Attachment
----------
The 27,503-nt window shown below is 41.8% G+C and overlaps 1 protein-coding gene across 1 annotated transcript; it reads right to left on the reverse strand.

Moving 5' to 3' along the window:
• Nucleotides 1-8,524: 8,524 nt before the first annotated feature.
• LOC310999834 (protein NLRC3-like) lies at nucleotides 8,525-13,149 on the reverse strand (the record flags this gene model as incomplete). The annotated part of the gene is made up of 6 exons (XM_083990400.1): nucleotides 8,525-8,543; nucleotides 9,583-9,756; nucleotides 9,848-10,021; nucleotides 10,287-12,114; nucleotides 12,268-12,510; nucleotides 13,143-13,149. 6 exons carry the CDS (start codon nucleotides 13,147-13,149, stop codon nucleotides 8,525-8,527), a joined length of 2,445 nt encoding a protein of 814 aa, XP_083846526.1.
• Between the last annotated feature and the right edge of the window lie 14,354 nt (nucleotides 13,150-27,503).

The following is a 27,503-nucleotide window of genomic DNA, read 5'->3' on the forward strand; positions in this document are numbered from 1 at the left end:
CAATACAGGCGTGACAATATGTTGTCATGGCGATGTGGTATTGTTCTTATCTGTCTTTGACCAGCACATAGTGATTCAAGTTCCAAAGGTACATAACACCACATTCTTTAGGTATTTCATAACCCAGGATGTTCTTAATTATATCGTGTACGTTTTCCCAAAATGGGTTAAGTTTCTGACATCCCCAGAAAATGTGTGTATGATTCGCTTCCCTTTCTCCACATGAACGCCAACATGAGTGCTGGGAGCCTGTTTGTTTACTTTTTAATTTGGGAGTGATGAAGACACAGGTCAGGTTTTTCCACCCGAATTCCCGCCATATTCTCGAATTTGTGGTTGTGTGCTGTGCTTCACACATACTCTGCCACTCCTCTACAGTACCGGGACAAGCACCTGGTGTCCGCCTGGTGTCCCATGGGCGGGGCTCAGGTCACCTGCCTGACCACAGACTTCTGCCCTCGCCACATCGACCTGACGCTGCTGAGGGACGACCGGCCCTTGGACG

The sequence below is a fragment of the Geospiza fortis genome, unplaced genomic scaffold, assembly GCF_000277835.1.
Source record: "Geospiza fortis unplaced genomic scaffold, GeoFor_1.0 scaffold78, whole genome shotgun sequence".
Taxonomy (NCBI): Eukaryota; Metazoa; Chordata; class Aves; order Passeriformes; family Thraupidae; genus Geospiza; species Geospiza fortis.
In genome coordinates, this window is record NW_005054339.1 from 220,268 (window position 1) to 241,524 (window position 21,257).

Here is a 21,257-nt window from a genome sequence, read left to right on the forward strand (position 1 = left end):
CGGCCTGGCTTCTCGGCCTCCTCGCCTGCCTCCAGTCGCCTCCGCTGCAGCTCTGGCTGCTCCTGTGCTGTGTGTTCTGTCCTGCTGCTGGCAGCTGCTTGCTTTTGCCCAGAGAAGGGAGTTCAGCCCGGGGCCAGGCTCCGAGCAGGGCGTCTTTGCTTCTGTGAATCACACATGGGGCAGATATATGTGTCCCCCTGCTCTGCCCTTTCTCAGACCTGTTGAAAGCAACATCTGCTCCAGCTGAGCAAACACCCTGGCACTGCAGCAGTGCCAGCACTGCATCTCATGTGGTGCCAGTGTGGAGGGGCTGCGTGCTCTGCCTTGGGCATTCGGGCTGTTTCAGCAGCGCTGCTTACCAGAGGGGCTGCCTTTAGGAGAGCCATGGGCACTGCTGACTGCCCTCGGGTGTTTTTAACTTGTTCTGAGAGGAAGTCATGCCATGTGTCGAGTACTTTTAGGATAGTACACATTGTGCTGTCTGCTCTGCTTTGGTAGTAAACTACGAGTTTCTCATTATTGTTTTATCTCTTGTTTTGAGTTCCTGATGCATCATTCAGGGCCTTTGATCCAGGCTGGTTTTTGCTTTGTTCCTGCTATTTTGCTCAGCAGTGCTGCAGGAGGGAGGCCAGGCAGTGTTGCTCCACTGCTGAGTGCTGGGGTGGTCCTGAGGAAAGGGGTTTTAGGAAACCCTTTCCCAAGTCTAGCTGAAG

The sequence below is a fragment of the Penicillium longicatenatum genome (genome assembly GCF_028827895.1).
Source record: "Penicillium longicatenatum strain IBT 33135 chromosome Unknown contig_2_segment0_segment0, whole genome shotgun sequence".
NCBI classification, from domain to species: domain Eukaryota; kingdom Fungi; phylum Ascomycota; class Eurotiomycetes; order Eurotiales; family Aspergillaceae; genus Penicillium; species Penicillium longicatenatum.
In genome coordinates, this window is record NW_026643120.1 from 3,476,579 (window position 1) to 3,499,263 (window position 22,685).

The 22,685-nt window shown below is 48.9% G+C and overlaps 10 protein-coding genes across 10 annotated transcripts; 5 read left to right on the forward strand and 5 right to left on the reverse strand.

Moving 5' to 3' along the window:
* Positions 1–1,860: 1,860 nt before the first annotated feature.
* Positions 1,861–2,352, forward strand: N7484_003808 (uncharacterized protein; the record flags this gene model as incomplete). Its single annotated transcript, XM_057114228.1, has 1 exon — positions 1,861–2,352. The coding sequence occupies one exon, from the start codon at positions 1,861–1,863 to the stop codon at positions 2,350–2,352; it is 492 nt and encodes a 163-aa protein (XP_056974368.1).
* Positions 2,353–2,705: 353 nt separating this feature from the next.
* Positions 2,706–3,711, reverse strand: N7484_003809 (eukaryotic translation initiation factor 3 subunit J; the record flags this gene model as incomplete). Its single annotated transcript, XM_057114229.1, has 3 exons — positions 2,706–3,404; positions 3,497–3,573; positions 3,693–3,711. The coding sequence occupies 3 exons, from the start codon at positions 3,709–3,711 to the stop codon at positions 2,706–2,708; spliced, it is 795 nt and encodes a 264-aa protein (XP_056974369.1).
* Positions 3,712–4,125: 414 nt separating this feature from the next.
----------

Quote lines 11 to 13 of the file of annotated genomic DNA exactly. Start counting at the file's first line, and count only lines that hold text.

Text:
In genome coordinates, this window is record NW_005054339.1 from 220,268 (window position 1) to 241,524 (window position 21,257).

Here is a 21,257-nt window from a genome sequence, read left to right on the forward strand (position 1 = left end):
CGGCCTGGCTTCTCGGCCTCCTCGCCTGCCTCCAGTCGCCTCCGCTGCAGCTCTGGCTGCTCCTGTGCTGTGTGTTCTGTCCTGCTGCTGGCAGCTGCTTGCTTTTGCCCAGAGAAGGGAGTTCAGCCCGGGGCCAGGCTCCGAGCAGGGCGTCTTTGCTTCTGTGAATCACACATGGGGCAGATATATGTGTCCCCCTGCTCTGCCCTTTCTCAGACCTGTTGAAAGCAACATCTGCTCCAGCTGAGCAAACACCCTGGCACTGCAGCAGTGCCAGCACTGCATCTCATGTGGTGCCAGTGTGGAGGGGCTGCGTGCTCTGCCTTGGGCATTCGGGCTGTTTCAGCAGCGCTGCTTACCAGAGGGGCTGCCTTTAGGAGAGCCATGGGCACTGCTGACTGCCCTCGGGTGTTTTTAACTTGTTCTGAGAGGAAGTCATGCCATGTGTCGAGTACTTTTAGGATAGTACACATTGTGCTGTCTGCTCTGCTTTGGTAGTAAACTACGAGTTTCTCATTATTGTTTTATCTCTTGTTTTGAGTTCCTGATGCATCATTCAGGGCCTTTGATCCAGGCTGGTTTTTGCTTTGTTCCTGCTATTTTGCTCAGCAGTGCTGCAGGAGGGAGGCCAGGCAGTGTTGCTCCACTGCTGAGTGCTGGGGTGGTCCTGAGGAAAGGGGTTTTAGGAAACCCTTTCCCAAGTCTAGCTGAAG